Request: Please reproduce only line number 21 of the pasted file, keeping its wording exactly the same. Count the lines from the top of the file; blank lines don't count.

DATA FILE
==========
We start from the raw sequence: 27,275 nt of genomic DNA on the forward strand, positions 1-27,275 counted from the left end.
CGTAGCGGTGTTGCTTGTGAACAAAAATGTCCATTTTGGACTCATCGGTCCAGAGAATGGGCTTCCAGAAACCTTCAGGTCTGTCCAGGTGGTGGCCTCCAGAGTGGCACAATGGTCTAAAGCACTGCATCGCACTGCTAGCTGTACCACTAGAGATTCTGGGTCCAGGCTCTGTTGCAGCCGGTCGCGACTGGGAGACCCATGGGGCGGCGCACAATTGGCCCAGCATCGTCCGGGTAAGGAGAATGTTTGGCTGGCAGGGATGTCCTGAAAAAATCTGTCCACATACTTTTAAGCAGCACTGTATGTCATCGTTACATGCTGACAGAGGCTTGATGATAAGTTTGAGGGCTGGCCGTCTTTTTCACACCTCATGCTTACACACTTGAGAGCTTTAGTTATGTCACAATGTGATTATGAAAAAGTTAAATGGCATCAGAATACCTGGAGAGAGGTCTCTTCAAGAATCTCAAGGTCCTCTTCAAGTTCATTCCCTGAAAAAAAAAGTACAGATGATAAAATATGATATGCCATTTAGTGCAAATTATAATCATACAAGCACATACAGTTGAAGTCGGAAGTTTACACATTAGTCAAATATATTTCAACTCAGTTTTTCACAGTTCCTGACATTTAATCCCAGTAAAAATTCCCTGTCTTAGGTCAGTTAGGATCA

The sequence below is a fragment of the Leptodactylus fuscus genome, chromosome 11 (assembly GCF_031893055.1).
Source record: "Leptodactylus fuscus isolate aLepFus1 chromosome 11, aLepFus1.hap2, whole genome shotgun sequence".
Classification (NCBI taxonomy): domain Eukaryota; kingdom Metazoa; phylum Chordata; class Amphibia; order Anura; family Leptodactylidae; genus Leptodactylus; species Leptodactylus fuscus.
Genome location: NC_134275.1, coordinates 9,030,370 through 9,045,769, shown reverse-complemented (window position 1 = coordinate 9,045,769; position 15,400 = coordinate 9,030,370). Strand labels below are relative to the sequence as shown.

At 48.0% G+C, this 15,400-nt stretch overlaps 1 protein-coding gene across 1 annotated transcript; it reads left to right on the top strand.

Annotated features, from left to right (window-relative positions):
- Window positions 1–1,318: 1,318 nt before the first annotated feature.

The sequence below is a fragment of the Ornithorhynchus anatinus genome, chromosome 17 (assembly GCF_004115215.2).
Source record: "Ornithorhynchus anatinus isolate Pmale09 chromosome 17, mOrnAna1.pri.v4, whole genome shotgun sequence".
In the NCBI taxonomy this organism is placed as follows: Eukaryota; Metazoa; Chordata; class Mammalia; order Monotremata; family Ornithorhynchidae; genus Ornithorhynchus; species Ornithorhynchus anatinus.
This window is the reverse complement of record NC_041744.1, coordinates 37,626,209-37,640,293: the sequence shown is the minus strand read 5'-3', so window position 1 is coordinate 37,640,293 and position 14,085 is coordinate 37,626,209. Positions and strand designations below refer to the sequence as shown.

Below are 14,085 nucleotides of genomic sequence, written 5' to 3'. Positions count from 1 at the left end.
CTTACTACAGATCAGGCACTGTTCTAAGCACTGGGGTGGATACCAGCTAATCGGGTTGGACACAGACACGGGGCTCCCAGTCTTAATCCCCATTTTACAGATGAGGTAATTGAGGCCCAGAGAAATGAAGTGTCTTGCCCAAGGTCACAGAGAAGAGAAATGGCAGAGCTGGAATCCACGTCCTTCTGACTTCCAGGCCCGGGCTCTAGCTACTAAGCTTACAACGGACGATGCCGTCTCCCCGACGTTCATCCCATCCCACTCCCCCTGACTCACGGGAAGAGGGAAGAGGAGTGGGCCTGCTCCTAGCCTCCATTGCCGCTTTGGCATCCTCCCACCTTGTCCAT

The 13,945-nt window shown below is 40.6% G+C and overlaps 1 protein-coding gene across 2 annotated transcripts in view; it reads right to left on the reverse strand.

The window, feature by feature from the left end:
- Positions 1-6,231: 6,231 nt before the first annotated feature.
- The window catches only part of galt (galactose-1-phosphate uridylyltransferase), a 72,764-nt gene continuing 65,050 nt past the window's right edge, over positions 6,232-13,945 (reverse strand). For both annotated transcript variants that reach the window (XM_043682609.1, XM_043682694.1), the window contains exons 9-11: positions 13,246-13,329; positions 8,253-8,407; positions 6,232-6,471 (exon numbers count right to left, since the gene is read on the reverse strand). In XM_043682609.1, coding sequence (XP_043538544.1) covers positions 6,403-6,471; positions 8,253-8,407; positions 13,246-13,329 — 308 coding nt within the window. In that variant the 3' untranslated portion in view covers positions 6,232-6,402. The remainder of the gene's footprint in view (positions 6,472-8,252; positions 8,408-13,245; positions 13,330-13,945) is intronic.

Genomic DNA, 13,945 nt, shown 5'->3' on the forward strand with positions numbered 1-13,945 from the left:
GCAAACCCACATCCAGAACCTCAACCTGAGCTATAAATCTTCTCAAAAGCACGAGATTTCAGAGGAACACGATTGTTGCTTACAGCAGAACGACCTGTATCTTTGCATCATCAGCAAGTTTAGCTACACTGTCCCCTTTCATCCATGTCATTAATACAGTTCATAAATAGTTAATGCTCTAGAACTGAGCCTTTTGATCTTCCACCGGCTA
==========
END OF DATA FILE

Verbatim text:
GCAAACCCACATCCAGAACCTCAACCTGAGCTATAAATCTTCTCAAAAGCACGAGATTTCAGAGGAACACGATTGTTGCTTACAGCAGAACGACCTGTATCTTTGCATCATCAGCAAGTTTAGCTACACTGTCCCCTTTCATCCATGTCATTAATACAGTTCATAAATAGTTAATGCTCTAGAACTGAGCCTTTTGATCTTCCACCGGCTA